- Days of high returns, low volatility disappeared, says banker
- China FX reserves drop helps rebalance world economy: Invesco
The high returns and low volatility that China’s yuan offered before the nation’s surprise devaluation in August have disappeared, according to Andrew Fung, executive director at Hang Seng Bank Ltd.
“That free lunch is gone," Fung said at the Bloomberg Markets Most Influential Summit in Hong Kong on Tuesday. "On the other hand, as a bank, it’s good that the yuan will become more of a two-way movement.”
The currency’s one-month implied volatility, a gauge of expected exchange-rate moves used to price options, jumped to a record 9.5 percent on Aug. 12, a day after the People’s Bank of China devalued the yuan and switched to a more market-oriented reference rate. The measure has retreated to 4.61 percent after top Chinese officials repeatedly stressed that there’s no basis for further depreciation.
China, as part of efforts to persuade the International Monetary Fund to include the yuan in its reserves basket in a November review, is opening up its interbank currency and bond markets to foreign central banks.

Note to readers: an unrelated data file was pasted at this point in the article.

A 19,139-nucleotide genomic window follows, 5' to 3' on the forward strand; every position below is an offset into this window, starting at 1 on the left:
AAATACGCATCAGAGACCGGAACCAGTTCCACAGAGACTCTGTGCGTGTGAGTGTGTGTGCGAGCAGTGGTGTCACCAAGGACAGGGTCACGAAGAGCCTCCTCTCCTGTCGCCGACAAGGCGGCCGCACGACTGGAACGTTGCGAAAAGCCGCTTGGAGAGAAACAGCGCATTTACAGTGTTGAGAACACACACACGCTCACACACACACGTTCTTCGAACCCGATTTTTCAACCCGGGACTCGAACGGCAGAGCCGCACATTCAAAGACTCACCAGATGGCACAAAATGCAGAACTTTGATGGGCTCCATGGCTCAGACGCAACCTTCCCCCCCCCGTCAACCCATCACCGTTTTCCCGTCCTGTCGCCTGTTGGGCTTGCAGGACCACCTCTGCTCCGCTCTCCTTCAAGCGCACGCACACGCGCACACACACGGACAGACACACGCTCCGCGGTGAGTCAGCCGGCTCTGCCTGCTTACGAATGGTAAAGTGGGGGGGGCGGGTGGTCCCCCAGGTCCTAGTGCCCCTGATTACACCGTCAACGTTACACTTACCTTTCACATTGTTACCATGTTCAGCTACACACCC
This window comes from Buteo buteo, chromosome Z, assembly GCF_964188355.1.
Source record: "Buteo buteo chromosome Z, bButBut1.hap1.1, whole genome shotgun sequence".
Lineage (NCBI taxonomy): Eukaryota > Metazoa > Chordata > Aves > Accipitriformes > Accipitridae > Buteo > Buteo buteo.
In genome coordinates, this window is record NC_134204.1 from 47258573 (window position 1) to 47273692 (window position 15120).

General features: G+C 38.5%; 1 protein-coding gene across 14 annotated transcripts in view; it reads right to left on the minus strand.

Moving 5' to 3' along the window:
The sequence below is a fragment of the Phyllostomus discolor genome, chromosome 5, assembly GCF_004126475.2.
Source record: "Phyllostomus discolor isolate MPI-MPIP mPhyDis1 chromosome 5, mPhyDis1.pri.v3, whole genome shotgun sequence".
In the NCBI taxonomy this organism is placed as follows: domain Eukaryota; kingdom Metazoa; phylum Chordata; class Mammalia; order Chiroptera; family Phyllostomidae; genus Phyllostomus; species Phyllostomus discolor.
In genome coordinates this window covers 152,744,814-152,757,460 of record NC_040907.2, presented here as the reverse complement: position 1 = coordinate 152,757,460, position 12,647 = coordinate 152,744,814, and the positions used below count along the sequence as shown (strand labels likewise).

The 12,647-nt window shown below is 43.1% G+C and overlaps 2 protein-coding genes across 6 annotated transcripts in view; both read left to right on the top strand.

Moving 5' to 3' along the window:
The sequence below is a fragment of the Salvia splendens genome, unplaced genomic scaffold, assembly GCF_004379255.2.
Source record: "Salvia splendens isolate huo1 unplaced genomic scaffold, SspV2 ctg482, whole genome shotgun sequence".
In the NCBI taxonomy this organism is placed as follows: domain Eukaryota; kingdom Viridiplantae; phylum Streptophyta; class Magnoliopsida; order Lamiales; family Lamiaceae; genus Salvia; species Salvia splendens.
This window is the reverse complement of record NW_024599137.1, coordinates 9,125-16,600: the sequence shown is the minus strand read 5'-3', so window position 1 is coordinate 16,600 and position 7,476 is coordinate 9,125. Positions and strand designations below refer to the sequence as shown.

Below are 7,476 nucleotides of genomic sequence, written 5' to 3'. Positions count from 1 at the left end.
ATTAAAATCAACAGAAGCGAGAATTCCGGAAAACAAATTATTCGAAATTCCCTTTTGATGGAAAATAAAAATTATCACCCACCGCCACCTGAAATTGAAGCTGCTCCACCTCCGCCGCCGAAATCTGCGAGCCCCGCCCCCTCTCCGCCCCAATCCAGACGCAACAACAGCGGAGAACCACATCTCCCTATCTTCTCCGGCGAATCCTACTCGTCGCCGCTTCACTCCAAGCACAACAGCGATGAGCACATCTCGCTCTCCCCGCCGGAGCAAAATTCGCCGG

These come even as Pacific Investment Management Co. and Bank of America Corp. are still predicting a drop of at least 7 percent in the yuan. Hang Seng Bank’s Fung said he sees the yuan trading around 6.35 or 6.40 a dollar before the IMF review in November. The yuan , which declined 2.61 percent in August, closed at 6.3571 on Sept. 30 before Chinese markets closed for holidays Oct. 1-7.
In a sign that the PBOC intervened in the currency markets to restrict the yuan’s decline, China’s foreign-exchange reserves -- the world’s largest stockpile -- fell a record $93.9 billion in August. The drop is healthy because it helps rebalance the global economy, said Ken Hu, chief investment officer for Asia-Pacific fixed income at Invesco Ltd. He was speaking at the Bloomberg conference.
For more, read this QuickTake: The People’s Currency
Credit Suisse Group AG Greater China Chief Executive Officer Neil Harvey said the nation needs lower real rates. He expects the PBOC to cut interest rates by another 25 basis points and bank reserve-requirement ratios by 100 basis points by the year-end.